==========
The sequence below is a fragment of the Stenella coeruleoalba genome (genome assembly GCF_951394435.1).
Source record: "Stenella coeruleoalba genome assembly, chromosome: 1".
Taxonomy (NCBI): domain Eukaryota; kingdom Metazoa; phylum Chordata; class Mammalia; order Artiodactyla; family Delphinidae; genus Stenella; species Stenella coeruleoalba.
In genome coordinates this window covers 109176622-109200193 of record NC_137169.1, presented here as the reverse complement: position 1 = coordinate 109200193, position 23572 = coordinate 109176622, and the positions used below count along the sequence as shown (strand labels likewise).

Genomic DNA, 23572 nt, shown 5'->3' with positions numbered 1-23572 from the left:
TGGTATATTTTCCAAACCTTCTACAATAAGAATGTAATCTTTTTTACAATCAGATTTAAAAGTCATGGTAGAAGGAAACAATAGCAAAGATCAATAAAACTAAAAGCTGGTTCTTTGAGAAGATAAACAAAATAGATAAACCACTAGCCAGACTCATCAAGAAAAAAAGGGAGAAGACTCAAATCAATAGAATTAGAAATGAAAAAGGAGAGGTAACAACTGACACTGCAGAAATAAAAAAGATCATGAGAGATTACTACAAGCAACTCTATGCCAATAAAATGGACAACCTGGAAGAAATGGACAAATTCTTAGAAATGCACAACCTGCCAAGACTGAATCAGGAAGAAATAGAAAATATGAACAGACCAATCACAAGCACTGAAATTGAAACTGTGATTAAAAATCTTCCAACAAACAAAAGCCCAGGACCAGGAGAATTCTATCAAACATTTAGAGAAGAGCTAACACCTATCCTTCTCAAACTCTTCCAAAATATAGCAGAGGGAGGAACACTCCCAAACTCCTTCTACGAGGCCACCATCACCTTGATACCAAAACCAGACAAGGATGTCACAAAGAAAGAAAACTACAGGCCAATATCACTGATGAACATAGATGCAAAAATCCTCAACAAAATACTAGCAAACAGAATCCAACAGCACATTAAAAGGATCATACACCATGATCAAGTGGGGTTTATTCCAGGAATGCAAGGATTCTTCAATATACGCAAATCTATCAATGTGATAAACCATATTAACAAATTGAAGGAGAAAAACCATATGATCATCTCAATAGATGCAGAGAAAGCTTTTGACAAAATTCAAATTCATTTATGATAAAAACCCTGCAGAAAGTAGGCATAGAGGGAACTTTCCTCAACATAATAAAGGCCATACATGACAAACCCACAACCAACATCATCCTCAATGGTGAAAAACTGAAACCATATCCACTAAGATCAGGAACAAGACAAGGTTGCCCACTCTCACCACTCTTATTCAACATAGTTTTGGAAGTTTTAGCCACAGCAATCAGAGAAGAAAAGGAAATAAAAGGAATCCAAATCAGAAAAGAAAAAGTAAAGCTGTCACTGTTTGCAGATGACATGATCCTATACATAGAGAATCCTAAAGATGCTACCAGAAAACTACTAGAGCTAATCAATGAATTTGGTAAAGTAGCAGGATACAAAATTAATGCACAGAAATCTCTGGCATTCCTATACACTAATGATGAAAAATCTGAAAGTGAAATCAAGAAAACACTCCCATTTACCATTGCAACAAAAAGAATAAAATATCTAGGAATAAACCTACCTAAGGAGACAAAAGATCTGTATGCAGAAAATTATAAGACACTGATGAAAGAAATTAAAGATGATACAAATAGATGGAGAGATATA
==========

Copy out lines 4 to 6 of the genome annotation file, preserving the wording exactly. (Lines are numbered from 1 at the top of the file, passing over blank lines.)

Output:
In genome coordinates this window covers 109176622-109200193 of record NC_137169.1, presented here as the reverse complement: position 1 = coordinate 109200193, position 23572 = coordinate 109176622, and the positions used below count along the sequence as shown (strand labels likewise).

Genomic DNA, 23572 nt, shown 5'->3' with positions numbered 1-23572 from the left:
TGGTATATTTTCCAAACCTTCTACAATAAGAATGTAATCTTTTTTACAATCAGATTTAAAAGTCATGGTAGAAGGAAACAATAGCAAAGATCAATAAAACTAAAAGCTGGTTCTTTGAGAAGATAAACAAAATAGATAAACCACTAGCCAGACTCATCAAGAAAAAAAGGGAGAAGACTCAAATCAATAGAATTAGAAATGAAAAAGGAGAGGTAACAACTGACACTGCAGAAATAAAAAAGATCATGAGAGATTACTACAAGCAACTCTATGCCAATAAAATGGACAACCTGGAAGAAATGGACAAATTCTTAGAAATGCACAACCTGCCAAGACTGAATCAGGAAGAAATAGAAAATATGAACAGACCAATCACAAGCACTGAAATTGAAACTGTGATTAAAAATCTTCCAACAAACAAAAGCCCAGGACCAGGAGAATTCTATCAAACATTTAGAGAAGAGCTAACACCTATCCTTCTCAAACTCTTCCAAAATATAGCAGAGGGAGGAACACTCCCAAACTCCTTCTACGAGGCCACCATCACCTTGATACCAAAACCAGACAAGGATGTCACAAAGAAAGAAAACTACAGGCCAATATCACTGATGAACATAGATGCAAAAATCCTCAACAAAATACTAGCAAACAGAATCCAACAGCACATTAAAAGGATCATACACCATGATCAAGTGGGGTTTATTCCAGGAATGCAAGGATTCTTCAATATACGCAAATCTATCAATGTGATAAACCATATTAACAAATTGAAGGAGAAAAACCATATGATCATCTCAATAGATGCAGAGAAAGCTTTTGACAAAATTCAAATTCATTTATGATAAAAACCCTGCAGAAAGTAGGCATAGAGGGAACTTTCCTCAACATAATAAAGGCCATACATGACAAACCCACAACCAACATCATCCTCAATGGTGAAAAACTGAAACCATATCCACTAAGATCAGGAACAAGACAAGGTTGCCCACTCTCACCACTCTTATTCAACATAGTTTTGGAAGTTTTAGCCACAGCAATCAGAGAAGAAAAGGAAATAAAAGGAATCCAAATCAGAAAAGAAAAAGTAAAGCTGTCACTGTTTGCAGATGACATGATCCTATACATAGAGAATCCTAAAGATGCTACCAGAAAACTACTAGAGCTAATCAATGAATTTGGTAAAGTAGCAGGATACAAAATTAATGCACAGAAATCTCTGGCATTCCTATACACTAATGATGAAAAATCTGAAAGTGAAATCAAGAAAACACTCCCATTTACCATTGCAACAAAAAGAATAAAATATCTAGGAATAAACCTACCTAAGGAGACAAAAGATCTGTATGCAGAAAATTATAAGACACTGATGAAAGAAATTAAAGATGATACAAATAGATGGAGAGATATA